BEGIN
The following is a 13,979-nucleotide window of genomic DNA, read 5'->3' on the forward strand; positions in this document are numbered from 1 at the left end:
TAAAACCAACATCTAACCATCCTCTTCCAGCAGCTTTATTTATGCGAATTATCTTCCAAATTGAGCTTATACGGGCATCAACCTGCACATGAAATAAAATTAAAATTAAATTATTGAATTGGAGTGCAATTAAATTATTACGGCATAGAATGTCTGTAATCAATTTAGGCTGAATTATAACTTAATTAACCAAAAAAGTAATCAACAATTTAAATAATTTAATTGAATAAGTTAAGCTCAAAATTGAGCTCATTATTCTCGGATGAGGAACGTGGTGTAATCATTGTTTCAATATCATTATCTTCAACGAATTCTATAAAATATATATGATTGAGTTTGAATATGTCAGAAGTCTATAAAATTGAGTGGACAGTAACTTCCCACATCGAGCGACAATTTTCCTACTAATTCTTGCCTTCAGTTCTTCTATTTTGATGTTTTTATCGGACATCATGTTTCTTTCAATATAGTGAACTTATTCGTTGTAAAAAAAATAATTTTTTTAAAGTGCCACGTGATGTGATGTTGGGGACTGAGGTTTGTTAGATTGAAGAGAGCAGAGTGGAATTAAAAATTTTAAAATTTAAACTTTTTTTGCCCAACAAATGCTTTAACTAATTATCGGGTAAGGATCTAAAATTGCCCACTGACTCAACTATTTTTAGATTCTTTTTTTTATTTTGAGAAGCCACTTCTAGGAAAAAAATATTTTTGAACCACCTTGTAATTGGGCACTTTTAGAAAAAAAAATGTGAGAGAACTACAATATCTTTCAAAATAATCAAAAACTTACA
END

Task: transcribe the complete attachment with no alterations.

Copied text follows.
The following is a 13,979-nucleotide window of genomic DNA, read 5'->3' on the forward strand; positions in this document are numbered from 1 at the left end:
TAAAACCAACATCTAACCATCCTCTTCCAGCAGCTTTATTTATGCGAATTATCTTCCAAATTGAGCTTATACGGGCATCAACCTGCACATGAAATAAAATTAAAATTAAATTATTGAATTGGAGTGCAATTAAATTATTACGGCATAGAATGTCTGTAATCAATTTAGGCTGAATTATAACTTAATTAACCAAAAAAGTAATCAACAATTTAAATAATTTAATTGAATAAGTTAAGCTCAAAATTGAGCTCATTATTCTCGGATGAGGAACGTGGTGTAATCATTGTTTCAATATCATTATCTTCAACGAATTCTATAAAATATATATGATTGAGTTTGAATATGTCAGAAGTCTATAAAATTGAGTGGACAGTAACTTCCCACATCGAGCGACAATTTTCCTACTAATTCTTGCCTTCAGTTCTTCTATTTTGATGTTTTTATCGGACATCATGTTTCTTTCAATATAGTGAACTTATTCGTTGTAAAAAAAATAATTTTTTTAAAGTGCCACGTGATGTGATGTTGGGGACTGAGGTTTGTTAGATTGAAGAGAGCAGAGTGGAATTAAAAATTTTAAAATTTAAACTTTTTTTGCCCAACAAATGCTTTAACTAATTATCGGGTAAGGATCTAAAATTGCCCACTGACTCAACTATTTTTAGATTCTTTTTTTTATTTTGAGAAGCCACTTCTAGGAAAAAAATATTTTTGAACCACCTTGTAATTGGGCACTTTTAGAAAAAAAAATGTGAGAGAACTACAATATCTTTCAAAATAATCAAAAACTTACA